As of this writing, the FCC is expected to adopt digital television ("DTV") service rules and a final table of DTV channel allotments and assignments soon, possibly at its April 3 meeting. The rules that will govern provision of DTV service and the assignment of DTV channels have been the source of considerable controversy and will profoundly affect the future of DTV service in the United States.
The FCC's preliminary table of DTV allotments was adopted last July in its Sixth Further Notice of Proposed Rulemaking (the "Sixth Further Notice"). In the Sixth Further Notice, the FCC proposed to grant existing television licensees a paired channel, generally contained within a core spectrum consisting of channels 7 through 51, on which to broadcast DTV programming. Some of the key issues to be addressed by the FCC are described below.
A key principle behind the FCC's approach in the Sixth Further Notice was "replication;" i.e., each existing broadcaster would be able to replicate its existing Grade B contours on its paired DTV channel. The FCC anticipated that licensees generally would broadcast simultaneously on both their NTSC and DTV channels for a period of time, but that at some point in the future after a sufficient percentage of viewers have DTV receivers, broadcasters would be required to surrender one of their two channels and continue DTV broadcasts on a channel contained within the core spectrum of channels 7 through 51. The surrendered channels would then be auctioned by the FCC.
Television licensees, led by a group known as the "Broadcasters Caucus," objected strongly to the core channel concept. The Caucus proposed a table of allotments and assignments that moved away from the core channel approach by contemplating the full use of channels 2 through 59, and to a lesser extent channels 60 through 69, for DTV service. While some broadcasters are cautiously optimistic that the FCC will modify the core channel concept with respect to channels 2 through 6, and possibly channels 52 through 59, there is less optimism regarding channels 60 through 69. In Congress, Senator John McCain, chairman of the Senate Commerce Committee, has introduced legislation requiring that some channels in the 60 through 69 group be given to public service agencies while the other channels in this group would be auctioned.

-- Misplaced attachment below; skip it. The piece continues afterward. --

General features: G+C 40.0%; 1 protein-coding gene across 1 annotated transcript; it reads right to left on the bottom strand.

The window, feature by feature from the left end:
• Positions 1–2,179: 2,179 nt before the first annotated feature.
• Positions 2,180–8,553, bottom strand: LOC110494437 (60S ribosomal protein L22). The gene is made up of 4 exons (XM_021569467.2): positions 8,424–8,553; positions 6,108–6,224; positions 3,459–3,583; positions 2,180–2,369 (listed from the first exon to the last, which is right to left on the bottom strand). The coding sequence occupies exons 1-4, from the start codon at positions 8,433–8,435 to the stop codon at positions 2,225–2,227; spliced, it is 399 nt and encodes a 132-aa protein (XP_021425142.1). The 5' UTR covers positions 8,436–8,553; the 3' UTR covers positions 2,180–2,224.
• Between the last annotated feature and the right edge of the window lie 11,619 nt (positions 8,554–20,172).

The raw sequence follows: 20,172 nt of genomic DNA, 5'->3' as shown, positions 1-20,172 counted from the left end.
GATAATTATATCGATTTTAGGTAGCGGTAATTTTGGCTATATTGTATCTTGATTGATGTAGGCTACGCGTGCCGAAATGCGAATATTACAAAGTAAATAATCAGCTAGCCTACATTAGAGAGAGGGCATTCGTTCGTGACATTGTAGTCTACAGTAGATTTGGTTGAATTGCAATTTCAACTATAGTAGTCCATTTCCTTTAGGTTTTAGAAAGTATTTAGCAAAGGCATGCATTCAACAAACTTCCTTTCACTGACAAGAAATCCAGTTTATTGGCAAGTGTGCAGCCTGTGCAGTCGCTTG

Competitive Replication and Power Caps
In reply comments to the Sixth Further Notice, the Caucus and certain UHF licensees also raised the concern that VHF stations that are assigned a paired DTV channel in the UHF band ("VHF-to-UHF" stations) would be allotted far more power to replicate their Grade B contours than would UHF stations having a paired UHF channel ("UHF-to-UHF" stations). While these power levels would enable theoretical replication of the Grade B contours of the VHF-to-UHF and the UHF-to-UHF stations, they could put the UHF-to-UHF stations at a competitive disadvantage; viewers relying upon indoor antennas may be able to receive the more powerful DTV signals of the VHF-to-UHF stations, but not the weaker signals of the UHF-to-UHF stations.
The Caucus and certain licensees proposed a transition period during which this problem could be studied and recommendations made to the FCC on how it could be addressed. Certain licensees also proposed that, during this transition period, UHF-to-UHF stations be allowed to operate their DTV stations at twice their allocated power, that at least 50KW of power be allocated to all UHF-to-UHF stations, and that the power of VHF-to-UHF stations be capped at 500KW to 1MW. The issue of a cap became a significant one, particularly for VHF-to-UHF stations, when it was reported that the FCC staff is considering the imposition of a permanent 1MW cap as opposed to a cap that would be in effect only during the transition period.
Another controversial issue involves the schedule for rollout of DTV service. Chairman Hundt has vocally promoted a rapid rollout schedule contemplating commencement of DTV service by the networks in the top 10 markets within one year, despite broadcasters' concerns about the practical difficulties involved in accelerated rollout (e.g., zoning and FAA approval delays, and the unavailability of tower crews and equipment). Certain broadcasters have countered with a proposal that contemplates DTV rollout in a number of major markets within two years. To address concerns about rollout delays due to circumstances beyond broadcasters' control, the FCC is being asked to adopt a liberal waiver policy.
As of this writing, DTV issues are not on the agenda for the FCC's April 3 meeting. However, that agenda could be revised or the FCC could adopt a DTV table of allotments and DTV rules on circulation.